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Failure to Communicate? A Panel Discussion on Improving Expert Testimony

Stephanie Cheng

Failure to Communicate? A Panel Discussion on Improving Expert Testimony
Matt Ryb Pictures

The ABA Antitrust Section’s 2024 Spring Meeting panel “Failure to Communicate? Improving Expert Testimony” provided a lively discussion about the evolving role of the expert witness, what makes an effective expert witness, and changing trends in trial procedure that may help streamline expert testimony.

Swathi Bojedla of Hausfeld LLP summarized how the evolution of antitrust litigation has set the stage for how expert witnesses are used today. To certify an antitrust case, Plaintiffs must demonstrate that common evidence can be used to prove liability (including antitrust impact) and damages. Historically, this standard was not as stringent as today: discovery was often bifurcated between class certification and liability, and Plaintiffs could assert that common evidence would be shown later without providing extensive analysis at the class certification stage. This approach began to evolve as several decisions, including by the Supreme Court in Walmart Stores, Inc. v. Dukes, 564 U.S. 338 (2011), required more rigorous analysis and greater scrutiny of expert opinions. This ultimately paved the way for the current landscape of substantially more detailed expert reports at the class certification stage.

As Aditi Mehta of the U.S. Department of Justice noted, expert witnesses play several different roles in antitrust litigation today. In addition to presenting quantitative evidence, they can provide an analytical framework to think through the factual record, give additional context about the industry, and help the fact finder understand how competition works in the industry and the effects of competition. The panelists also noted that the Courts are moving towards using more and different kinds of experts in their cases. For example, in cases involving Big Tech, economic experts have been joined by industry experts, technologists, and other methodologists—such as survey experts.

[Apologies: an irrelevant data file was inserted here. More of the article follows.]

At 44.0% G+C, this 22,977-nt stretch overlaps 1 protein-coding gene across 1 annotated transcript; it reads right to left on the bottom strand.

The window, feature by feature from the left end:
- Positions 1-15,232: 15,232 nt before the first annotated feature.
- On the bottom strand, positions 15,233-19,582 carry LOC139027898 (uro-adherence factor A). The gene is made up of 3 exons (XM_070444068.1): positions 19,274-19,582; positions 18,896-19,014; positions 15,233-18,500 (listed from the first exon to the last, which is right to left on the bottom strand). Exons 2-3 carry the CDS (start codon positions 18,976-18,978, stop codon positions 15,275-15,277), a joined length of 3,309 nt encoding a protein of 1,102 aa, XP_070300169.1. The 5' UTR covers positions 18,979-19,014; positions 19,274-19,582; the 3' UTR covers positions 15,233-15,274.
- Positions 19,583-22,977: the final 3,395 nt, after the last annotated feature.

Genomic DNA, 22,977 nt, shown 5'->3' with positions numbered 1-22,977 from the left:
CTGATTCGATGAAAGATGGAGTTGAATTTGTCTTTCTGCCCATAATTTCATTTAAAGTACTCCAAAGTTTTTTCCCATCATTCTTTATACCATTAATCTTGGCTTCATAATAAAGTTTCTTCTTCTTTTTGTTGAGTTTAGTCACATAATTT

However, as moderator Kristof Zetenyi of Analysis Group discussed, concerns have been raised about the effectiveness of expert testimony in litigation. With both Plaintiff- and Defense-side experts providing long and oftentimes dense reports, some have questioned the usefulness of experts that are “ships passing in the night”—providing free flow of arguments that do not address each other head-on—or “neutralizing each other,” pushing the Courts to instead rely on qualitative evidence. While having multiple experts allows each expert to focus on their specific expertise, it also risks the possibility of experts providing overlapping or contradictory opinions. Furthermore, because experts are more likely to face Daubert challenges at class certification, experts are incentivized even more to “kick the tires” on their analysis and add more detail to their reports.

The panelists explained that as the number of experts—and therefore, the number of pages of expert reports—grows, each expert witness must establish their credibility with the fact finder early and distill their arguments in a manner that is clear without being condescending. Cynthia E. Richman of Gibson Dunn & Crutcher LLP laid out the four “Cs” of establishing an expert witness’s credibility:

  • Credentials: Does the expert have the academic background and experience necessary to offer opinions on a specific topic?
  • Consistency: Is the expert’s testimony internally consistent and consistent with their past opinions?
  • Concession: Is the expert willing to concede points and acknowledge facts—even if unhelpful to their case?